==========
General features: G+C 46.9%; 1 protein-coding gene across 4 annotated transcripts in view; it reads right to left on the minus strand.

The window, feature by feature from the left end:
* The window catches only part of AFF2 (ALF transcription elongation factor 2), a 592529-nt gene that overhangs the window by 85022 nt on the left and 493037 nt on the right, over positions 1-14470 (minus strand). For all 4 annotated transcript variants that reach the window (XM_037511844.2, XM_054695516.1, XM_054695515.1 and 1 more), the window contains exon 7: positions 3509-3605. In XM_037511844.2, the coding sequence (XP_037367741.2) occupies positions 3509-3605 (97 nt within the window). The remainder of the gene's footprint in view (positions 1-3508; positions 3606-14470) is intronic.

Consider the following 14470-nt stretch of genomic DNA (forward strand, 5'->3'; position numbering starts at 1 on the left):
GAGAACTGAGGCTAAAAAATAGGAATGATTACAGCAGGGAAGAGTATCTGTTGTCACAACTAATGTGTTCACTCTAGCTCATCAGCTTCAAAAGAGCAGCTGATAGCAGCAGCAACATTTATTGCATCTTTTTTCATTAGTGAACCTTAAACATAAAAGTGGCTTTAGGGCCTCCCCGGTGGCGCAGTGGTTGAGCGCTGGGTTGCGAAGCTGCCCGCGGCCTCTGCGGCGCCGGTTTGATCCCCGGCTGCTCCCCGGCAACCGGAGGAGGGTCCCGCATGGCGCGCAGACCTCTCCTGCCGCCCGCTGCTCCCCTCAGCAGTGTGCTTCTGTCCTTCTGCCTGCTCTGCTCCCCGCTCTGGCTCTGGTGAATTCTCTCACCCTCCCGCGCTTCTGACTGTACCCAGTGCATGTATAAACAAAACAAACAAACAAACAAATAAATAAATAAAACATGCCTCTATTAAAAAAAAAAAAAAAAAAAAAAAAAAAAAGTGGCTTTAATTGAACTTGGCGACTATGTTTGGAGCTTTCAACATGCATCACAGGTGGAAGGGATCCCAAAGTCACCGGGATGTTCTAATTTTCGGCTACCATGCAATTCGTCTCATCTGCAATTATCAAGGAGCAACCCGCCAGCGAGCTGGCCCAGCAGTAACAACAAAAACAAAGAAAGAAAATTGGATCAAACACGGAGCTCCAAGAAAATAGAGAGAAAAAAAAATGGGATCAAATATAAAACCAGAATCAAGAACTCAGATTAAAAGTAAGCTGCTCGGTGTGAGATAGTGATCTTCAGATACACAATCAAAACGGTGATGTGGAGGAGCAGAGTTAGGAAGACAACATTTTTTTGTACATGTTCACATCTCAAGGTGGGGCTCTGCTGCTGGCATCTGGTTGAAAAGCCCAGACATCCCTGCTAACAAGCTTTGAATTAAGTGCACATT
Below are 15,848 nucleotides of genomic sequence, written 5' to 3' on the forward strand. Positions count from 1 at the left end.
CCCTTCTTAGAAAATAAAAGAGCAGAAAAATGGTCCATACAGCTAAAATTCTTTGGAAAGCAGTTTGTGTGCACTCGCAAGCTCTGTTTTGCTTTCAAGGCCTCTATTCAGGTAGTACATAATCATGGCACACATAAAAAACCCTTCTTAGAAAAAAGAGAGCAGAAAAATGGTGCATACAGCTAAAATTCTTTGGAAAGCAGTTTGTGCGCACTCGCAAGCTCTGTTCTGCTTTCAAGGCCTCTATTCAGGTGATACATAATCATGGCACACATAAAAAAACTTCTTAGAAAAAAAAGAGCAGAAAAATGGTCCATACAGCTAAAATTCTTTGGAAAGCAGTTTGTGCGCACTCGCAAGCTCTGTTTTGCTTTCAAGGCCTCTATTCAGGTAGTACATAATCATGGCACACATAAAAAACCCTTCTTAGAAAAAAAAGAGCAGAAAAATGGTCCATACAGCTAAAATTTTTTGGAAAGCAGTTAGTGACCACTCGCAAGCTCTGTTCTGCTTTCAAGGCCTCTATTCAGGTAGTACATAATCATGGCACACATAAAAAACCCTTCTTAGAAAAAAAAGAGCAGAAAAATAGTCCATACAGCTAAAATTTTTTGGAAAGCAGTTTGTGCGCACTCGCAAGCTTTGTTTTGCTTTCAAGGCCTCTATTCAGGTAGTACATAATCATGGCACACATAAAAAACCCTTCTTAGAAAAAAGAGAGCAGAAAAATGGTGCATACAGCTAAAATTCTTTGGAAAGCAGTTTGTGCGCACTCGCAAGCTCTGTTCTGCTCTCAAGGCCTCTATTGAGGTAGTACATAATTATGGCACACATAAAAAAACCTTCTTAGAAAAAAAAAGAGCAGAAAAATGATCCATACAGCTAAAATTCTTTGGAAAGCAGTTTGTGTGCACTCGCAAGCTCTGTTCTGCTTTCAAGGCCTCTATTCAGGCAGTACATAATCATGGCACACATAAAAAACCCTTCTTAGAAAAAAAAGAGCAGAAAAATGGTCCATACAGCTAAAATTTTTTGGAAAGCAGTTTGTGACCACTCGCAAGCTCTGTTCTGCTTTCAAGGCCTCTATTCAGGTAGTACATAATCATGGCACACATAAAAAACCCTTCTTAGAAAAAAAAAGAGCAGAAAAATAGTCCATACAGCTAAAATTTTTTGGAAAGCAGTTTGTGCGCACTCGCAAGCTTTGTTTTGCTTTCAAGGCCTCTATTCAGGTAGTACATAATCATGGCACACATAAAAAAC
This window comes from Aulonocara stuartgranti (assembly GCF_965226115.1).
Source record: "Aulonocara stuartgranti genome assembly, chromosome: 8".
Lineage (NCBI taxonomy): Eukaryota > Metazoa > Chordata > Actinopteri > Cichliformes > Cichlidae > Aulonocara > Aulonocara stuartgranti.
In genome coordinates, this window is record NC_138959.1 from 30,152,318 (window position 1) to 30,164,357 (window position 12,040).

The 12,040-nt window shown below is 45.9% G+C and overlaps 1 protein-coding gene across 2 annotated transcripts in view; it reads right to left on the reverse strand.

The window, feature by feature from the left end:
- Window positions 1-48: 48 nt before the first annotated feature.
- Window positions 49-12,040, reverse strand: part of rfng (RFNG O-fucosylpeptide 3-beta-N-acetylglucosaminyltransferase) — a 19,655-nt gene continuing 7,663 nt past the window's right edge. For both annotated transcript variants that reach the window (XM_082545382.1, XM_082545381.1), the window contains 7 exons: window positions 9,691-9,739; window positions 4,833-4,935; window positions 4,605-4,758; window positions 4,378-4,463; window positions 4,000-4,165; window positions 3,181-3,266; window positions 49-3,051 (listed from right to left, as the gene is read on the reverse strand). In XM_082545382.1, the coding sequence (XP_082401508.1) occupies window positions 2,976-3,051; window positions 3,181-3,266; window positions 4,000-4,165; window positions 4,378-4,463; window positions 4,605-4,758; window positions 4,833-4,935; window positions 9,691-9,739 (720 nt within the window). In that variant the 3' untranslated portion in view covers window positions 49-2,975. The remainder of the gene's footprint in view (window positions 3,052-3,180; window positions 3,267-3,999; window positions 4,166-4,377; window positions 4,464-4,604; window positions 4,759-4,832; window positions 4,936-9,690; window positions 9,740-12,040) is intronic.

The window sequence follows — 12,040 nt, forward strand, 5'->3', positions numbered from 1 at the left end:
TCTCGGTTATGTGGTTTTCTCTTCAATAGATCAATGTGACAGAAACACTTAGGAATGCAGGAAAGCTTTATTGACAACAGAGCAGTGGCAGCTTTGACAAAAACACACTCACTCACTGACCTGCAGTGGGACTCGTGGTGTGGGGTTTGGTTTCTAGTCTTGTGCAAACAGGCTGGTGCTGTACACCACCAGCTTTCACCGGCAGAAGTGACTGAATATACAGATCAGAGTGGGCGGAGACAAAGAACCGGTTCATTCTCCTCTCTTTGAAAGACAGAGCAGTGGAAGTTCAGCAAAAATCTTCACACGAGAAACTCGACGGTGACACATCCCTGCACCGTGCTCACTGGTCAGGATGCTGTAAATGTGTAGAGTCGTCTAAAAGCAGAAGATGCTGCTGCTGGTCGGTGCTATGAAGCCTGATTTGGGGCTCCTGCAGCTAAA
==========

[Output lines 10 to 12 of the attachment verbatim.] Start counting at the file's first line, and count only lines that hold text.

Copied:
Lineage (NCBI taxonomy): Eukaryota > Metazoa > Chordata > Actinopteri > Cichliformes > Cichlidae > Aulonocara > Aulonocara stuartgranti.
In genome coordinates, this window is record NC_138959.1 from 30,152,318 (window position 1) to 30,164,357 (window position 12,040).

The 12,040-nt window shown below is 45.9% G+C and overlaps 1 protein-coding gene across 2 annotated transcripts in view; it reads right to left on the reverse strand.